Undoubtedly the organisations behind these products are iterating their functionality, so it will be interesting to see how it develops to encourage or adapt online purchasing behaviours – if at all. One of the more prolific industries that strive to benefit from voice is the supermarket sector – or for our American friends – the grocery sector. They seek to address the growing curiosities of the 69% of smart voice-controlled speaker owners who report using voice to add to their shopping list. Contrastingly, only 32% of owners see single-item purchasing using a digital-assistance as favourable. This begins to raise questions about the functionality of VAs amongst different industries and sectors. Indeed, given that the marketing advantages of VAs are only currently being explored by specific sectors such as the supermarket industry, there is the very real question of how relevant all these technological advancements are for the charity sector.

Is it likely that charities are going to see benefits by adopting this new opportunity, or are they limited by a lack of skills, confidence or resources to ever invest seriously in this developing trend? 

Something for everyone?

Voice is one of the more accessible ways to communicate, so surely this provides a new way for individuals with accessibility needs to articulate their requirements with a digital support service. We like the idea of a charity receiving an automated message at the request of an individual simply by using their voice. They could request bookings, immediate support, or even more medication. Not only does it save the customer time, but it also helps with prioritising needs and resources to the relevant people. It can be synced with CRM systems, email addresses or automated text services. It is just an abstract example, but we think it demonstrates how technology can be used to make an experience more efficient and simple for a service user.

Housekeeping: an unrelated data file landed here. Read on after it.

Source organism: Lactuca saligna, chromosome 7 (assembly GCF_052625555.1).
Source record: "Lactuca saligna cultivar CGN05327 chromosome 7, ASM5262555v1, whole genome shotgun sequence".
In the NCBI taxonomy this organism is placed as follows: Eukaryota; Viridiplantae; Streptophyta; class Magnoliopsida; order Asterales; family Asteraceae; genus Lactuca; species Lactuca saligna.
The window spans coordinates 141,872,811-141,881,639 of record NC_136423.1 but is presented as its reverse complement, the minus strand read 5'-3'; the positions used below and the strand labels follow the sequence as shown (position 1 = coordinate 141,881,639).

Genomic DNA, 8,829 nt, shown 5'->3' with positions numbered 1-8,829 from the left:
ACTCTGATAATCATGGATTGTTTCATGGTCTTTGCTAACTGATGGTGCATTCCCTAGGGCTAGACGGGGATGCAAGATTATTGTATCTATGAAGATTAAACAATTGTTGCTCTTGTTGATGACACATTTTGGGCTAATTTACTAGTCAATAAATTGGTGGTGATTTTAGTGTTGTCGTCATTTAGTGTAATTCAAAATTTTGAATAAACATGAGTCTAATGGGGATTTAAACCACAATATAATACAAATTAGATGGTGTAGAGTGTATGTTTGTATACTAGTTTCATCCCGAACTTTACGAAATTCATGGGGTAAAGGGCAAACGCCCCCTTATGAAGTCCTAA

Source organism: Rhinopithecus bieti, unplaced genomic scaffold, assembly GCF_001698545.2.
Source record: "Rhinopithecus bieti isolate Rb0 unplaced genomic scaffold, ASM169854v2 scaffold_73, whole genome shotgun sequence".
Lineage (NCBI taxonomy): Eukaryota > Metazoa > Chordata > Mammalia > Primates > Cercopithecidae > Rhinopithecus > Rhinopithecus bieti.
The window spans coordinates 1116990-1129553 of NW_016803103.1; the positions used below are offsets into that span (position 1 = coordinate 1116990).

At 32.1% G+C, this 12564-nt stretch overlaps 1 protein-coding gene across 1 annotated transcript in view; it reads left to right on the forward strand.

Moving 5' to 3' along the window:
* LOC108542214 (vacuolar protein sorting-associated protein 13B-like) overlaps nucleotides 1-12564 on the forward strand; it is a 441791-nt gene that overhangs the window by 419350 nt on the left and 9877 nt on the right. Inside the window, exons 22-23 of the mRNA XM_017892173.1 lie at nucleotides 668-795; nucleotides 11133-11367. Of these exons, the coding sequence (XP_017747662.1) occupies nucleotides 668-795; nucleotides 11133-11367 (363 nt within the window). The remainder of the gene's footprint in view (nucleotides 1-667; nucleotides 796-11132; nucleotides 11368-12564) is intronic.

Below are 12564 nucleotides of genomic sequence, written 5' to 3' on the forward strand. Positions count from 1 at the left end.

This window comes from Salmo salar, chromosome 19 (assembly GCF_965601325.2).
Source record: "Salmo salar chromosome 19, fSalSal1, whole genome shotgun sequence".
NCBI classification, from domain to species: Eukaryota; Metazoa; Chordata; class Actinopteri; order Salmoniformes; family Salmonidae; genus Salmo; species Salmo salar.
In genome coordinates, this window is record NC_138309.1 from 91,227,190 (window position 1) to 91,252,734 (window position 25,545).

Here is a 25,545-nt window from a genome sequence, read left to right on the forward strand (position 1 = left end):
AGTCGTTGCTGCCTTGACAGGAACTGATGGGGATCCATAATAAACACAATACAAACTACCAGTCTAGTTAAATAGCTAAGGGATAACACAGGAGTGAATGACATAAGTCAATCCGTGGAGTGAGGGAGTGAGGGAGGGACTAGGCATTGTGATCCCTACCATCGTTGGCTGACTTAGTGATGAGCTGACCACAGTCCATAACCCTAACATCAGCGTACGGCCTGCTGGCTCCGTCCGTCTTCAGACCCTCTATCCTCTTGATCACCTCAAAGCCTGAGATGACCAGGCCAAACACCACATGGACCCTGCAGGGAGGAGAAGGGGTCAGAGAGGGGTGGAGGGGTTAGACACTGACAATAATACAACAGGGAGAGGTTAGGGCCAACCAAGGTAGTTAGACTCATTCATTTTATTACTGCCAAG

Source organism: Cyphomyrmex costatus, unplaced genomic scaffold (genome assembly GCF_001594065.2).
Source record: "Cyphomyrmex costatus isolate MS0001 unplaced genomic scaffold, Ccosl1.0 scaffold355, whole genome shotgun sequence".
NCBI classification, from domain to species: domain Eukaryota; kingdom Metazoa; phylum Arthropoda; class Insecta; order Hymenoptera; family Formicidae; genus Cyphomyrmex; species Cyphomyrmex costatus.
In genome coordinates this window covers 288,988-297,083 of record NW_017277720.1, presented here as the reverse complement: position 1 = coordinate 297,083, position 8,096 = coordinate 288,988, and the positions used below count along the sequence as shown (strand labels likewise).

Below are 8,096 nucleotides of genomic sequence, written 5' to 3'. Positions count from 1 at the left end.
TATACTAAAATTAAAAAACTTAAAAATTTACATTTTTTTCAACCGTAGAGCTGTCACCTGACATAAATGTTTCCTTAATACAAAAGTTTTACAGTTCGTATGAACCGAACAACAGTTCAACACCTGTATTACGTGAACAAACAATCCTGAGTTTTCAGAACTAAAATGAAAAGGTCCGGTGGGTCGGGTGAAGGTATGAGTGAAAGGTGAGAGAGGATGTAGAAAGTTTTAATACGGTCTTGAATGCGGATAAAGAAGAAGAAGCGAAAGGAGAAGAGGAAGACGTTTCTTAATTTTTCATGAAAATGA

The Early Adopters 

Already we are seeing some of the larger, more prolific charities seeking out ways to utilise voice assistant technology. Cancer Research UK have produced the ‘Alcohol Tracker’ which encourages you to log in your alcohol consumption, to incentivise people to limit their intake. Similarly, the British Red Cross have created ‘First Aid by Red Cross’ which allows you to ask Alexa for advice in a variety of first aid situations ranging from helping someone with a nosebleed to someone with a broken bone. Clearly, there are opportunities to begin to experiment with voice and test its applicability within the sector. A point we want to highlight is that these new, shiny, expensive technologies are there to be used, but not for the sake of using them. Consider your problem, goal or objective as a charity or non-profit and then consider what are the steps to reach that goal? Is voice something that can aid in the journey? If so, start experimenting. If not, don’t feel the need to adopt a new, trendy form of tech unnecessarily and without justified reason.

Voice your thoughts! 

Do you think it is too early to start considering smart-voice products, or can you see the benefit of this service for the charity sector? In some ways, we think there are more pressing opportunities for the sector and that charities need to engage more confidently with alternatives platforms for digital marketing for the time being. On the other hand, we think that it is a great topic, that is genuinely an interesting consideration, that should be discussed amongst charity groups. Ultimately the more we talk about the significance of digital, and the real impact it can have on the third sector and more importantly, its service users, the more comfortable we become – and that can never be a bad thing. 

Let us know what you think, we’d love for you to share your ideas about how we can begin to use voice to give charities a digital advantage. Let us find out together if our digital voice can do good for those who need support, and if you want to chat, or have an idea which we can get involved in, give us a call.